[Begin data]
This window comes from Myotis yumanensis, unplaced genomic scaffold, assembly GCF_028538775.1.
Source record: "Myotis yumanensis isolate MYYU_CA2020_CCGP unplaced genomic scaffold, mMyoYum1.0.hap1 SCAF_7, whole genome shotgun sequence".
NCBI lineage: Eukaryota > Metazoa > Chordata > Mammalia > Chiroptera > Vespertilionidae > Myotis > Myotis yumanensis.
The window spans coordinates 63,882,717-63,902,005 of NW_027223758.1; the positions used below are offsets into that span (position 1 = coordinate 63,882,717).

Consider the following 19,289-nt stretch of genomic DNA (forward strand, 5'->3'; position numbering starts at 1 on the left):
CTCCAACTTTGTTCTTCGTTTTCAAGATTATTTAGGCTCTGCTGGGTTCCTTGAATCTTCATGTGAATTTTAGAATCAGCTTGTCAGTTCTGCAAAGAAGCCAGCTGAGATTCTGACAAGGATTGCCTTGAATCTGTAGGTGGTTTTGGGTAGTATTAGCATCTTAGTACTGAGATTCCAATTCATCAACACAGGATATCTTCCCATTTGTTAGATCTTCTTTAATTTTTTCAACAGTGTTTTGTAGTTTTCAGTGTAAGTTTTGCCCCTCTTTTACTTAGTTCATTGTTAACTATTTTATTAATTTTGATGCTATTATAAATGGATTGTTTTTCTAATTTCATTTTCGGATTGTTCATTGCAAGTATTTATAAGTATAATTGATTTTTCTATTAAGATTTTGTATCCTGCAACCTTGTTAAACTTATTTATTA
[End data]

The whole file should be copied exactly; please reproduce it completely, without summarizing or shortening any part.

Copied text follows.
This window comes from Myotis yumanensis, unplaced genomic scaffold, assembly GCF_028538775.1.
Source record: "Myotis yumanensis isolate MYYU_CA2020_CCGP unplaced genomic scaffold, mMyoYum1.0.hap1 SCAF_7, whole genome shotgun sequence".
NCBI lineage: Eukaryota > Metazoa > Chordata > Mammalia > Chiroptera > Vespertilionidae > Myotis > Myotis yumanensis.
The window spans coordinates 63,882,717-63,902,005 of NW_027223758.1; the positions used below are offsets into that span (position 1 = coordinate 63,882,717).

Consider the following 19,289-nt stretch of genomic DNA (forward strand, 5'->3'; position numbering starts at 1 on the left):
CTCCAACTTTGTTCTTCGTTTTCAAGATTATTTAGGCTCTGCTGGGTTCCTTGAATCTTCATGTGAATTTTAGAATCAGCTTGTCAGTTCTGCAAAGAAGCCAGCTGAGATTCTGACAAGGATTGCCTTGAATCTGTAGGTGGTTTTGGGTAGTATTAGCATCTTAGTACTGAGATTCCAATTCATCAACACAGGATATCTTCCCATTTGTTAGATCTTCTTTAATTTTTTCAACAGTGTTTTGTAGTTTTCAGTGTAAGTTTTGCCCCTCTTTTACTTAGTTCATTGTTAACTATTTTATTAATTTTGATGCTATTATAAATGGATTGTTTTTCTAATTTCATTTTCGGATTGTTCATTGCAAGTATTTATAAGTATAATTGATTTTTCTATTAAGATTTTGTATCCTGCAACCTTGTTAAACTTATTTATTA